Fournir empathy article header

Design with Empathy

I was once told by a manager, “Daren, you are spending too much time trying to be empathetic.” From a management perspective, he was communicating a need to, “Just get the work done”. Of course, I disagree—you cannot have too much empathy.

With empathetic eyes, we see a point of view that’s not our own. If we focus on that view, we then feel from that perspective. It is only from a deep understanding of the viewer's perspective—achieved through listening—that we can then design to resonate with that viewer.

This simple statement is a fundamental principle of good design, because it addresses both physical and emotional needs. This principle can apply to the way we manage people, the way we design products and services, the way we design brands, and the way we design for countless other cultural institutions. It is the principle of good design in general.

We can cite numerous examples on one side or the other—those who do or do not take into account an empathetic viewpoint, or a human-centered approach to design toward a desired outcome.

Fournir empathy norman door example

The Norman Door

First example, the “Norman Door”—a door that is so terribly designed and yet so ubiquitous that we confront it on a daily basis. Dive a little deeper and you’ll quickly learn the name was coined by Don Norman, a professor of psychology, cognitive science, computer science, and a vice president of advanced technology at Apple. The design of this door is such a fail that at nearly every attempt to open it, we find ourselves physically jarred because we didn’t push or pull “correctly”. This is a perfect example of not applying human-centered, empathetic design. And yet, these doors are still being specified, manufactured and installed around the world.

YouTube video by Vox Media about the Norman Door

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Clear RX

On the other hand, there are clear examples where a designer saw a problem and then, applying a deep understanding of human needs, created something beloved by people across the country. Enter the ClearRX medication system. Together with industrial designer Klaus Rosberg, Deborah Adler of Adler Design simplified and streamlined the prescription medication experience, creating a unique pill bottle complete with legible typography, color coded bands, and an ergonomic design for human hands. The design was enormously successful. However, when Target sold its prescription drug business to CVS, the old bottles were brought back citing “ease and cost effectiveness”—much to the dismay of humans everywhere.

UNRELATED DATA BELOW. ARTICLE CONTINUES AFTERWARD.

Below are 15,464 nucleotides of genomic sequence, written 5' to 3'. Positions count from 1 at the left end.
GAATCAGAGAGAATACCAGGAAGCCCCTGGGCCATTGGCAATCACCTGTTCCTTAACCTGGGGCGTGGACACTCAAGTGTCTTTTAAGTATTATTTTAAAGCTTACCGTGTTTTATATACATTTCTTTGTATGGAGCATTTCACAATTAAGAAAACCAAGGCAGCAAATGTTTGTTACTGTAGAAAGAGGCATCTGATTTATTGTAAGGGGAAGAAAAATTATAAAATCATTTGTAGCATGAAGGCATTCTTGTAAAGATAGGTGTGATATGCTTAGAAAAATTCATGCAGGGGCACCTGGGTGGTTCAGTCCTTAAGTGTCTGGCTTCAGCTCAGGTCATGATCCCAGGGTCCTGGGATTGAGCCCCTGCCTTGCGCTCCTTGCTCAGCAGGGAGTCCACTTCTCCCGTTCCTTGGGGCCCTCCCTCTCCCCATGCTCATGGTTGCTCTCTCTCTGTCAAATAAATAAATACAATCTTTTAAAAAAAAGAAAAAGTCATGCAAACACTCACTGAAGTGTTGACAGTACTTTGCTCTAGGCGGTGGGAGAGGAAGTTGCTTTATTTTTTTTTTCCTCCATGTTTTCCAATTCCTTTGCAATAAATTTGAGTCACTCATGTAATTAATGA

Sidenote: In 2017, CVS hired the same designer to redesign its labeling system, but decided to keep the old bottle. I suspect the old bottles were readily available and the new bottles were more expensive, which cut into profit margins.

Short video on Twitter by Vox Media about ClearRX

These are just two examples where design has hugely impacted the final outcome and experience. It’s not difficult to conclude that a lack of empathy leads to bad design decisions and a bad experience, and an abundance of empathy leads to a good outcome and a good experience.

So how do we obtain empathy? It takes time and desire. We must invest in a process that spans all design disciplines. We must spend energy and damn good money to understand how people think and feel. We must put ourselves in their headspace to observe, think and feel so we can see firsthand the problems people encounter and design an appropriate response.

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Texas Children’s Hospital

For example, on a research project for Texas Children’s Hospital, I was fortunate to be invited to shadow patients and families as they experienced the hospital ecosystem and document the experience along the way. But we started not from the moment they encountered the Texas Medical Center (TMC) in Houston, rather from the moment they started their journey.

This type of thinking and empathetic approach designed by the team at Formation in Houston, Texas, led to a remarkable understanding of patient experience and the entire ecosystem, which then led to cogent recommendations to enhance patient satisfaction, which ultimately led to measurable results that would improve the hospital’s bottom line. Imagine that.

Human-centered research article on

The evidence in favor of a human-centered empathetic approach to design is abundant and furthermore self-evident. Take the time, spend the money, and do the research. Do not neglect to understand your audience and their needs.

To be fair, I must first address my opening statement from the perspective of the manager. His viewpoint in the moment was certainly valid. It was business minded. It was unfortunate that money was a determining factor. But the scenario begs the question, did we not empathize enough in the beginning? Did we not fully understand the problem? The desired outcome? And isn’t this the true reason why we found ourselves in the argument in the first place?

In that moment, I felt the finger was pointing at me. But the burden of proof was actually on everyone involved, client and agency. It’s our duty as designers to engage in an overt process that helps us completely understand the problem. We must become advocates for the people using the product or service, before any design begins. If we trust the process while focusing on the long-term goals over short-term wins and immediate profits, the end result will be a lasting effort full of clarity, integrity, quality and value.

To this end, we must dive in with empathetic eyes and design with the greatest possible care.


Intro and header image by Josh Calabrese on Unsplash. Original article published on Linkedin.


Problem Solving
Healthcare Design